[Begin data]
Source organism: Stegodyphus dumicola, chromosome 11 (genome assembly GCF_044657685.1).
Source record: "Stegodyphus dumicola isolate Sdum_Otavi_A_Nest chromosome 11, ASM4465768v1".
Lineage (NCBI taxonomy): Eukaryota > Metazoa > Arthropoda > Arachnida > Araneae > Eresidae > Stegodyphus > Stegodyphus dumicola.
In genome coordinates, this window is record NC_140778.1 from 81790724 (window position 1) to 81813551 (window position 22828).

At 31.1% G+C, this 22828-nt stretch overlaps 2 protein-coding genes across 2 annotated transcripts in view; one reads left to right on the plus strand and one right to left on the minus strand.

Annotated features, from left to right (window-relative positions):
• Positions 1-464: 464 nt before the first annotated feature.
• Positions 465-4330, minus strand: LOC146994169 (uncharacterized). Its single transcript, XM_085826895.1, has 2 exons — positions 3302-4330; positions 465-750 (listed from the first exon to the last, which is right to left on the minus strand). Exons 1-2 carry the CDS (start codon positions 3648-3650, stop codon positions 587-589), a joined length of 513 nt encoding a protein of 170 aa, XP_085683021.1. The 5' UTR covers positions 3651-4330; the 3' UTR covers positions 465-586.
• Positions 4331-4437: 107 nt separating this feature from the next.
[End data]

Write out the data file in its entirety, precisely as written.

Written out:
Source organism: Stegodyphus dumicola, chromosome 11 (genome assembly GCF_044657685.1).
Source record: "Stegodyphus dumicola isolate Sdum_Otavi_A_Nest chromosome 11, ASM4465768v1".
Lineage (NCBI taxonomy): Eukaryota > Metazoa > Arthropoda > Arachnida > Araneae > Eresidae > Stegodyphus > Stegodyphus dumicola.
In genome coordinates, this window is record NC_140778.1 from 81790724 (window position 1) to 81813551 (window position 22828).

At 31.1% G+C, this 22828-nt stretch overlaps 2 protein-coding genes across 2 annotated transcripts in view; one reads left to right on the plus strand and one right to left on the minus strand.

Annotated features, from left to right (window-relative positions):
• Positions 1-464: 464 nt before the first annotated feature.
• Positions 465-4330, minus strand: LOC146994169 (uncharacterized). Its single transcript, XM_085826895.1, has 2 exons — positions 3302-4330; positions 465-750 (listed from the first exon to the last, which is right to left on the minus strand). Exons 1-2 carry the CDS (start codon positions 3648-3650, stop codon positions 587-589), a joined length of 513 nt encoding a protein of 170 aa, XP_085683021.1. The 5' UTR covers positions 3651-4330; the 3' UTR covers positions 465-586.
• Positions 4331-4437: 107 nt separating this feature from the next.